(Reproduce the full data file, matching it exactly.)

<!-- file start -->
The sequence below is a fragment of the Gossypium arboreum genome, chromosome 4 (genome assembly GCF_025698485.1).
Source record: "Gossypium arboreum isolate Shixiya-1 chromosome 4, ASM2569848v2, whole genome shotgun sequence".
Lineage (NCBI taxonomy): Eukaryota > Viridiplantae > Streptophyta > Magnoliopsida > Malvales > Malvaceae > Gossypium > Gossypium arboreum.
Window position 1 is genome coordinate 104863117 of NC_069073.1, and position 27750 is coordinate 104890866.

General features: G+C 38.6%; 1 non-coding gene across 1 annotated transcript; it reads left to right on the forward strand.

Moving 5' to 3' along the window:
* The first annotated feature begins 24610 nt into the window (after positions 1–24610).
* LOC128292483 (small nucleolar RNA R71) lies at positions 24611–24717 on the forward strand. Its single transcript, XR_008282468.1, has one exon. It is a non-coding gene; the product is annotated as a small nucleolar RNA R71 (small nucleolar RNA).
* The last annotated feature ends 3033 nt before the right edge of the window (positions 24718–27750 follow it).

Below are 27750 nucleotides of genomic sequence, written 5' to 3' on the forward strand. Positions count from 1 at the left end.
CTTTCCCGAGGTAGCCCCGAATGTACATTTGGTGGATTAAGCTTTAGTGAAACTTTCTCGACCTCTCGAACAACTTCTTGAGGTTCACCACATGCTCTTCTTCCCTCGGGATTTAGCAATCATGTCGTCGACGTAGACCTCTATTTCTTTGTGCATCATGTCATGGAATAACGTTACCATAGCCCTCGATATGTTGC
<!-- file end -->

The sequence below is a fragment of the Gossypium arboreum genome, chromosome 4 (genome assembly GCF_025698485.1).
Source record: "Gossypium arboreum isolate Shixiya-1 chromosome 4, ASM2569848v2, whole genome shotgun sequence".
Lineage (NCBI taxonomy): Eukaryota > Viridiplantae > Streptophyta > Magnoliopsida > Malvales > Malvaceae > Gossypium > Gossypium arboreum.
Window position 1 is genome coordinate 104863117 of NC_069073.1, and position 27750 is coordinate 104890866.

General features: G+C 38.6%; 1 non-coding gene across 1 annotated transcript; it reads left to right on the forward strand.

Moving 5' to 3' along the window:
* The first annotated feature begins 24610 nt into the window (after positions 1–24610).
* LOC128292483 (small nucleolar RNA R71) lies at positions 24611–24717 on the forward strand. Its single transcript, XR_008282468.1, has one exon. It is a non-coding gene; the product is annotated as a small nucleolar RNA R71 (small nucleolar RNA).
* The last annotated feature ends 3033 nt before the right edge of the window (positions 24718–27750 follow it).

Below are 27750 nucleotides of genomic sequence, written 5' to 3' on the forward strand. Positions count from 1 at the left end.
CTTTCCCGAGGTAGCCCCGAATGTACATTTGGTGGATTAAGCTTTAGTGAAACTTTCTCGACCTCTCGAACAACTTCTTGAGGTTCACCACATGCTCTTCTTCCCTCGGGATTTAGCAATCATGTCGTCGACGTAGACCTCTATTTCTTTGTGCATCATGTCATGGAATAACGTTACCATAGCCCTCGATATGTTGC